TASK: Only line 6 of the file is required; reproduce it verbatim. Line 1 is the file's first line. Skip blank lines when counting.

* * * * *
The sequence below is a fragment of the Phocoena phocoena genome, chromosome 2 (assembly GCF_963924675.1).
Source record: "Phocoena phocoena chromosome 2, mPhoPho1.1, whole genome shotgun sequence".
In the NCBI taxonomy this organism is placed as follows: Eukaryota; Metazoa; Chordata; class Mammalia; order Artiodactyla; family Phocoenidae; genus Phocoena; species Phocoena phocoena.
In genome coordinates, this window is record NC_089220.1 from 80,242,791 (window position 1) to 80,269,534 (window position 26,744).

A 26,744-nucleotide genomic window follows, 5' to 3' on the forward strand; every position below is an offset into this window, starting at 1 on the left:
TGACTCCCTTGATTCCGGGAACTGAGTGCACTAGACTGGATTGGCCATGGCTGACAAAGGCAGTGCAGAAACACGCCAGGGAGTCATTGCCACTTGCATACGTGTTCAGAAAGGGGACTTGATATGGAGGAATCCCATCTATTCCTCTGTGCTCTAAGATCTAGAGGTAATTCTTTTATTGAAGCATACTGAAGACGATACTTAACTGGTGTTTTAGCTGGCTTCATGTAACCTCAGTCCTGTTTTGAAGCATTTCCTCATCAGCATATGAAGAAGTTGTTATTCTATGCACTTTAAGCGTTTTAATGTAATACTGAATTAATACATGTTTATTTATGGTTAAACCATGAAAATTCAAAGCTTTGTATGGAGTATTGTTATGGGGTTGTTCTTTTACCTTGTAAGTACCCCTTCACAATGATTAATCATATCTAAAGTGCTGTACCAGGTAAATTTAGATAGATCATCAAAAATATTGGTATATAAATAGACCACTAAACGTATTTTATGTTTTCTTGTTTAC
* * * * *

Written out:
TGACTCCCTTGATTCCGGGAACTGAGTGCACTAGACTGGATTGGCCATGGCTGACAAAGGCAGTGCAGAAACACGCCAGGGAGTCATTGCCACTTGCATACGTGTTCAGAAAGGGGACTTGATATGGAGGAATCCCATCTATTCCTCTGTGCTCTAAGATCTAGAGGTAATTCTTTTATTGAAGCATACTGAAGACGATACTTAACTGGTGTTTTAGCTGGCTTCATGTAACCTCAGTCCTGTTTTGAAGCATTTCCTCATCAGCATATGAAGAAGTTGTTATTCTATGCACTTTAAGCGTTTTAATGTAATACTGAATTAATACATGTTTATTTATGGTTAAACCATGAAAATTCAAAGCTTTGTATGGAGTATTGTTATGGGGTTGTTCTTTTACCTTGTAAGTACCCCTTCACAATGATTAATCATATCTAAAGTGCTGTACCAGGTAAATTTAGATAGATCATCAAAAATATTGGTATATAAATAGACCACTAAACGTATTTTATGTTTTCTTGTTTAC